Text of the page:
Nunatsiavut President Johannes Lampe has released a statement declaring that he’s disappointed that a key commitment to help mitigate downstream methylmercury impacts from the Muskrat Falls project is not being honoured.

“When we met with Newfoundland and Labrador Premier Dwight Ball last October we all agreed to resolve several key issues surrounding the pending flooding of the Muskrat Falls reservoir,” said President Lampe. “While some progress has been made on a number of fronts, including the establishment of an Independent Expert Advisory Committee (IEAC), we have been informed that the major commitment to lower water levels in the reservoir to allow for further mitigation measures will not be honoured.”

The commitment was made to lower water in the spring to natural levels to allow for further mitigation measures. Nalcor’s Chief Executive Officer, Stan Marshall, announced on June 12th that water levels would not be lowered in the reservoir until at least the middle of July. In response, President Lampe reached out to Premier Ball and questioned why the commitment was not being honoured. On June 21st, the Premier announced that Nalcor had been directed to immediately lower levels in a controlled and safe manner.

Water was initially released from the reservoir following the Premier’s directive but later suspended. In subsequent conversations and meetings with the Premier, the Nunatsiavut Government was advised that lowering water levels would pose significant potential safety risks within the reservoir, at the project site and downstream.

In late July, the Premier provided the Nunatsiavut Government with engineering reports from SNC Lavalin, the company contracted to oversee the construction of the Muskrat Falls project, which outline the potential risks. A letter from SNC Lavalin to Nalcor Energy, dated October 28, 2016 – two days after the meeting with Labrador’s three Indigenous leaders and the Premier – also raised serious concerns with lowering water levels in the reservoir.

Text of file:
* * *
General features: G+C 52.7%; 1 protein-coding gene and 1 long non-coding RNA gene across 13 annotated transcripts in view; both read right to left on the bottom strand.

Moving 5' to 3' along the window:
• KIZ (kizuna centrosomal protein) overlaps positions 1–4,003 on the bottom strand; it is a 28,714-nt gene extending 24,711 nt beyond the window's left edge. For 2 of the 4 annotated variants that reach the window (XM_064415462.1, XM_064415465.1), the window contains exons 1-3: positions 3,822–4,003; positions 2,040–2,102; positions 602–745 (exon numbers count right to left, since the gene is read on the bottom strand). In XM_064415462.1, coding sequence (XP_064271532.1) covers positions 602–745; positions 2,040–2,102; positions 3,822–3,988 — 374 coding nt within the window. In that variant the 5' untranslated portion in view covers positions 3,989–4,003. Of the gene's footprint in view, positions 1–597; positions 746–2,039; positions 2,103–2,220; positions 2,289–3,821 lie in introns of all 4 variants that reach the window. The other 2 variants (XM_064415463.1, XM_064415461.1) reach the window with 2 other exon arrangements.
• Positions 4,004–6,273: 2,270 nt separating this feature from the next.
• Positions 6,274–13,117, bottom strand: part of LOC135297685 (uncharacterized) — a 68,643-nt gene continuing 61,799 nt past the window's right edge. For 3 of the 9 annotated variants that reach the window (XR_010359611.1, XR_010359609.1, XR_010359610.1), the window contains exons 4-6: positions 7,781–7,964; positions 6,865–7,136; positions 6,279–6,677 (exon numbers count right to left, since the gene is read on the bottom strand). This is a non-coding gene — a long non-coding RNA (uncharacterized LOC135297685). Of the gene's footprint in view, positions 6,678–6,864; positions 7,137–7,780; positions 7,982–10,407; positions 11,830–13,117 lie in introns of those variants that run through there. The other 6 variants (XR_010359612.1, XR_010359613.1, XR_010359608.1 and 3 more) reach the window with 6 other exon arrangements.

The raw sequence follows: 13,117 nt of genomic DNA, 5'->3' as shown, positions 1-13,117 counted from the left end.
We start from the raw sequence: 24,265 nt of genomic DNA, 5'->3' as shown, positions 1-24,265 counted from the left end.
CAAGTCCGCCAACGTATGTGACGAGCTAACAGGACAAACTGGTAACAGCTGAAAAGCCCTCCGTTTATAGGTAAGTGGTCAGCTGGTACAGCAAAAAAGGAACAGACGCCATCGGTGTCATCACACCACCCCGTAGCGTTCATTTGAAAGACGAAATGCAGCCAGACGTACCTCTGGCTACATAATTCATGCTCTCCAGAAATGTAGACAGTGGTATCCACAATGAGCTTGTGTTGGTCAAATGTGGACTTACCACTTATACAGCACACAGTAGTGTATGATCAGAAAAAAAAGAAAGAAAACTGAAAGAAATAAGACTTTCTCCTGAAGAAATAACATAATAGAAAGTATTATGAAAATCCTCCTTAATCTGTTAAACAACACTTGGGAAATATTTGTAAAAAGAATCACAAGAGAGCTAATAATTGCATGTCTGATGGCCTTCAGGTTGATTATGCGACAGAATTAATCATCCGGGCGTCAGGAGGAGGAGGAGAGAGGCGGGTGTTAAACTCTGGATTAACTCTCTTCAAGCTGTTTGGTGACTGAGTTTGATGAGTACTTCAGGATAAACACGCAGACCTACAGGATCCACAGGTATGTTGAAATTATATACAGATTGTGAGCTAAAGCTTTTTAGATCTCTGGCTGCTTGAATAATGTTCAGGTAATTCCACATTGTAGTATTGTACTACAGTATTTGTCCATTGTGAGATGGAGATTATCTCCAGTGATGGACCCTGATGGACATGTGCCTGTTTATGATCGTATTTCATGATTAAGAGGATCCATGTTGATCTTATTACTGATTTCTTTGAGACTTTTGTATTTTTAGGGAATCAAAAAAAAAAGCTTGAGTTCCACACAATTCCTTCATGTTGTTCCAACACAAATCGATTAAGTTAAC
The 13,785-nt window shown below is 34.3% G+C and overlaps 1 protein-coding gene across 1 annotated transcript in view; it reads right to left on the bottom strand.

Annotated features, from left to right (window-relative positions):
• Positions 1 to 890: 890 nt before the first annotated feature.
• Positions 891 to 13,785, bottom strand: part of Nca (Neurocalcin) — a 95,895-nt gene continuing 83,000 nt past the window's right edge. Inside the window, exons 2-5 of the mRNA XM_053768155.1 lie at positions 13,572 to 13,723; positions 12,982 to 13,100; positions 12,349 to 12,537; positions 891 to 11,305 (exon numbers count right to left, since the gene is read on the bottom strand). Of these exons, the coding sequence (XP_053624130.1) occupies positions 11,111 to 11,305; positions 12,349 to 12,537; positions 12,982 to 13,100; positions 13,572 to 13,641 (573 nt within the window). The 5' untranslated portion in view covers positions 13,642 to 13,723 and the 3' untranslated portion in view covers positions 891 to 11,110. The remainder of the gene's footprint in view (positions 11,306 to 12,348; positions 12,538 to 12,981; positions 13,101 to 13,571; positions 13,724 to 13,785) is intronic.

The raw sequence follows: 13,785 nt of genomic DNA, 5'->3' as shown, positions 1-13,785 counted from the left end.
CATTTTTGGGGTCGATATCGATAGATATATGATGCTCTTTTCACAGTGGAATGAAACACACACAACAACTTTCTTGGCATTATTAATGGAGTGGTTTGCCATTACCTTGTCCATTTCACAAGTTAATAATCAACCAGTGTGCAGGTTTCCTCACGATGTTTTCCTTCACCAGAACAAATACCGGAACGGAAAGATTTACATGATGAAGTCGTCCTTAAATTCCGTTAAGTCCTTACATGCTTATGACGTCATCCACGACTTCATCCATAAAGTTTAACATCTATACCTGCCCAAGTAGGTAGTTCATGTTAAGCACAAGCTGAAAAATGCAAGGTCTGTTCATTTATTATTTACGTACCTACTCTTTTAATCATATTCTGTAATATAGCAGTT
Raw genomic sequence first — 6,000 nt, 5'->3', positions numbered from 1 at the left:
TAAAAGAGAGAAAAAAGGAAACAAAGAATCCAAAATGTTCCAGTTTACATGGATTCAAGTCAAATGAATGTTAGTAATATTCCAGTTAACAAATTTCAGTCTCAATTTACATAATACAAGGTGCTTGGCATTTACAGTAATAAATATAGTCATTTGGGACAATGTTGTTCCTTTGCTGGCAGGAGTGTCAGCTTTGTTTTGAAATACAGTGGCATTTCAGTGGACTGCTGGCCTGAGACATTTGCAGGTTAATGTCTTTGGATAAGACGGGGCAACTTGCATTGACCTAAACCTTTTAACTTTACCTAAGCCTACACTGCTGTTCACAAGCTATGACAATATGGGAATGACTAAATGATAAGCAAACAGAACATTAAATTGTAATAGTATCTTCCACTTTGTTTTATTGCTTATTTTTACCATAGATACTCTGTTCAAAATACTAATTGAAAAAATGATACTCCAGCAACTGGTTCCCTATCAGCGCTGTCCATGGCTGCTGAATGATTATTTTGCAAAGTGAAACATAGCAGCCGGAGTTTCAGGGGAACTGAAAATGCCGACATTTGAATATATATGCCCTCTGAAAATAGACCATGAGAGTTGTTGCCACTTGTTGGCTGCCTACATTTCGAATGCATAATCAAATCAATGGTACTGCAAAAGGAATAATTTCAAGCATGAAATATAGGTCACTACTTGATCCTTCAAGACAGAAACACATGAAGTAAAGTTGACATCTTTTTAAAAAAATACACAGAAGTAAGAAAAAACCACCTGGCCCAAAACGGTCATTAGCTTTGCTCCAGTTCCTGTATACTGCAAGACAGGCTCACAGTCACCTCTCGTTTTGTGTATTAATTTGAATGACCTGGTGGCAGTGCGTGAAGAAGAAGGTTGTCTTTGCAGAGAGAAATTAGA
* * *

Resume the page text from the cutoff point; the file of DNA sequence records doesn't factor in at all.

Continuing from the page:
The Premier’s office arranged a meeting in St. John’s on September 6th with officials from SNC Lavalin and Nalcor Energy to further explain the concerns. Nunatsiavut’s Minister of Lands and Natural Resource, Darryl Shiwak, with leaders from the Innu Nation and an official from the NunatuKavut Community Council, attended the meeting, along with the Premier and other provincial officials. It was revealed during the meeting that water levels will not be lowered, but instead will be increased to as much as 25 meters later this fall.

“We were told that once the water levels go to twenty-five meters they will not be lowered again,” said President Lampe. “This is deeply concerning, and the onus is on the Premier to publicly explain why he committed to lowering water levels last fall, and why the Nunatsiavut Government was not informed of the potential safety risks until nine months after that commitment was made.”

The Nunatsiavut Government maintains that water levels should be lowered to allow for additional mitigation measures and that plans to increase levels to twenty-five metres be shelved until the IEAC is in a position to make informed recommendations on further steps.

“We would expect the Government of Newfoundland and Labrador, as well as Nalcor, to allow the IEAC to do its work before any further decisions are made,” said President Lampe.

The IEAC, which was established last month, is mandated to seek an independent, evidence-based approach that will determine and recommend options for mitigating human health concerns related to methylmercury throughout the Muskrat Falls reservoir as well as in the Lake Melville ecosystem.


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